Published: March 2nd, 2007
Revised: August 4th, 2009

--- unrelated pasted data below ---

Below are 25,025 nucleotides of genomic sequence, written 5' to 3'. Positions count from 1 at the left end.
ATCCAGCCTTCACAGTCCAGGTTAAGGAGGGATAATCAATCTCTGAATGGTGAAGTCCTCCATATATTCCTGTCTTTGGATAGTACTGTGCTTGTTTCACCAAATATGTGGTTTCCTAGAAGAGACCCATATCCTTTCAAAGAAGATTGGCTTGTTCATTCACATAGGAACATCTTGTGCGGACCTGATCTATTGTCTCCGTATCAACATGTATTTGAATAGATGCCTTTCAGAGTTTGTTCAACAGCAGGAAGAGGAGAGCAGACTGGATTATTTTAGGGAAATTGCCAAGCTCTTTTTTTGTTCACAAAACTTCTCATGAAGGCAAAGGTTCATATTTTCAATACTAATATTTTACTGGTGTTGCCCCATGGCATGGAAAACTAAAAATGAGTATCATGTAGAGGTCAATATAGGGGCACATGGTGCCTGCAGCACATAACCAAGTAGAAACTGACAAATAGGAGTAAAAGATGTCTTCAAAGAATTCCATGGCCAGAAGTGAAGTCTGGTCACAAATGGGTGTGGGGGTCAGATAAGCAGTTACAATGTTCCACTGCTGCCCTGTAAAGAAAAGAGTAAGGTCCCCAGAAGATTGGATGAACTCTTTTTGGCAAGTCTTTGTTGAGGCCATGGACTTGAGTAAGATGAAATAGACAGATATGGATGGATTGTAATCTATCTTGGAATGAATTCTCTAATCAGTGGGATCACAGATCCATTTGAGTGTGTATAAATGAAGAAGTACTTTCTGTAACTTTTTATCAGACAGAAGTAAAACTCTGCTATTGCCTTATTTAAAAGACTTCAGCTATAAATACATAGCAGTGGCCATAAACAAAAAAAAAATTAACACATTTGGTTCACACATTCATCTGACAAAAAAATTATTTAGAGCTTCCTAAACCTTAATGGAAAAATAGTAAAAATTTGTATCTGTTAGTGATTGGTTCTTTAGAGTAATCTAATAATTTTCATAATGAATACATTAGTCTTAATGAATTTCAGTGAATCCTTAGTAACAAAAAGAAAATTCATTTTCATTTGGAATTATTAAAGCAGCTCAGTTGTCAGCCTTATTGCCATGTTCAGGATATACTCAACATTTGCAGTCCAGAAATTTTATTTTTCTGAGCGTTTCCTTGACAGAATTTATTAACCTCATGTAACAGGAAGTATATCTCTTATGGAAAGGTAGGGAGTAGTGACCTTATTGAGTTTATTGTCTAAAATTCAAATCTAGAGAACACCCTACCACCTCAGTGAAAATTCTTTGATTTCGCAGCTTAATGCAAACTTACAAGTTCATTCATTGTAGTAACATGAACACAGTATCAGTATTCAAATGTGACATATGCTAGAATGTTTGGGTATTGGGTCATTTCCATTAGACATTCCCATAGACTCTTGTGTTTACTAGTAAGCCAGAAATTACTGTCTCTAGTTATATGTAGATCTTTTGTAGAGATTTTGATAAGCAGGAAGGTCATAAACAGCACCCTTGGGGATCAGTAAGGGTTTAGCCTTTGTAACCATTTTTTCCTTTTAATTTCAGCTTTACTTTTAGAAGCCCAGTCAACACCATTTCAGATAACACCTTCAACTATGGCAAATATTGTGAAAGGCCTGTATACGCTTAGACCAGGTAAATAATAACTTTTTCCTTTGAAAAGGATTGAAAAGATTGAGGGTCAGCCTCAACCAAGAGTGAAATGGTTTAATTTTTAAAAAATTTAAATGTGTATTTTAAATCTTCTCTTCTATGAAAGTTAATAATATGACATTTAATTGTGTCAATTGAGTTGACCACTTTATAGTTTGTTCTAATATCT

Security and safety precautions enacted worldwide since the attack on the World Trade Center have highlighted the value of having strong Canadian-based Secure Biological Resource Centres (SBRCs) so that anti-bioterror researchers and other scientists working in the national interest retain access to materials needed for their studies. SBRCs house valuable bacterial, viral, and other microbial strains and specimens. They also perform complex identifications, work with DNA, antigens and other microbial components, and do consultation, education and research on microbial matters. Safe backup deposit is provided as a service for economically important strains utilized by industry. Though in the past Canadian science and medicine have relied on US-based SBRC’s for many types of materials and tests, this has become increasingly, often prohibitively difficult due to factors such as the U.S. Select Agent program, stringent import regulations, and very high costs for the requested biomaterials, special packaging and special shipping. Moreover, absence of expert supervision in some major U.S.-based SBRCs means the effort and cost yields a significant proportion of incorrectly identified materials. Existing Canadian SBRCs are vigorous and generally supervised by top-level experts, but are mostly small, dispersed, and poorly funded – or at best itinerantly and unreliably funded by trend-driven academic granting councils. Many if not most face extinction over the next 10 years due to staff retirements and changing trends in university and governmental administration. Those not fitting this pattern are mostly inadequately staffed and are not reliably able to send materials to researchers requesting them. Governments throughout Europe (including the UK) and in Japan have funded or co-funded state-of-the-art SBRC networks and/or centralized SBRCs, many of which have attained the high quality standards needed for membership in the Organization for Economic Cooperation and Development’s planned Global Biological Resource Centre Network. However, repeated attempts in the last two decades to effect similar modernization or at least a degree of stabilization in Canada’s SBRCs have been unsuccessful, and the number of SBRCs has strongly declined. The current prospectus probably represents Canada’s last chance to forge a viable, international-standard SBRC network before its constituent elements are permanently lost or rendered ineffectual. This feasibility study outlines cost-effective ways to build a strong Canadian SBRC network taking advantage of the Canada-wide distribution of still-vital existing facilities. The network is proposed as a joint venture involving a new federal government initiative, the National Centres for Secure Biological Resources (NCSBR) and existing university and governmental host facilities. A governance structure is proposed based mainly on European models but modified to fit the Canadian situation. It features establishment of a small NCSBR network coordinating office and the engagement of NCSBR-funded quality control/quality assurance staff at seven geographically dispersed “core SBRCs.” The chief scientist of each core SBRC will be funded by the host institution, as per current practice, and the host institution will also provide basic facilities and amenities. Each core SBRC will safeguard a particular socioeconomically vital group of organisms, e.g. one will specialize in medically important viruses, one in medical bacteria, one in agriculturally important viruses, and so on. Most core SBRCs will also link to smaller and more specialized “affiliate SBRCs,” which will not draw human resources directly from the NCSBR budget but, as with the core SBRCs, will be eligible to effect quality improvements and other upgrading tasks based on successful application to an NCSBR-managed Strategic Fund. Though this network can be constituted within the federal system as one of various types of secretariat structures or as a Schedule II crown agency, the recommended primary option for consideration is an independent secretariat, analogous to the CBRN Research and Technology Initiative (CRTI), reporting to Parliament through a designated Minister. The ability of SBRCs to carry on the highly cost-effective practice of costrecovery, charging requestors for materials shipped out, is a significant consideration in determining the optimal governance structure. As with much science and technology, several ministry areas are equally relevant to this project: Health, Agriculture, Industry, Environment, Natural Resources and Defence. The reporting Minister should ideally represent the Ministry most strongly disposed to champion the safeguarding and improvement of Canada’s ability to conduct effective, innovative research involving disease-causing, industrially valuable, and ecologically vital microorganisms.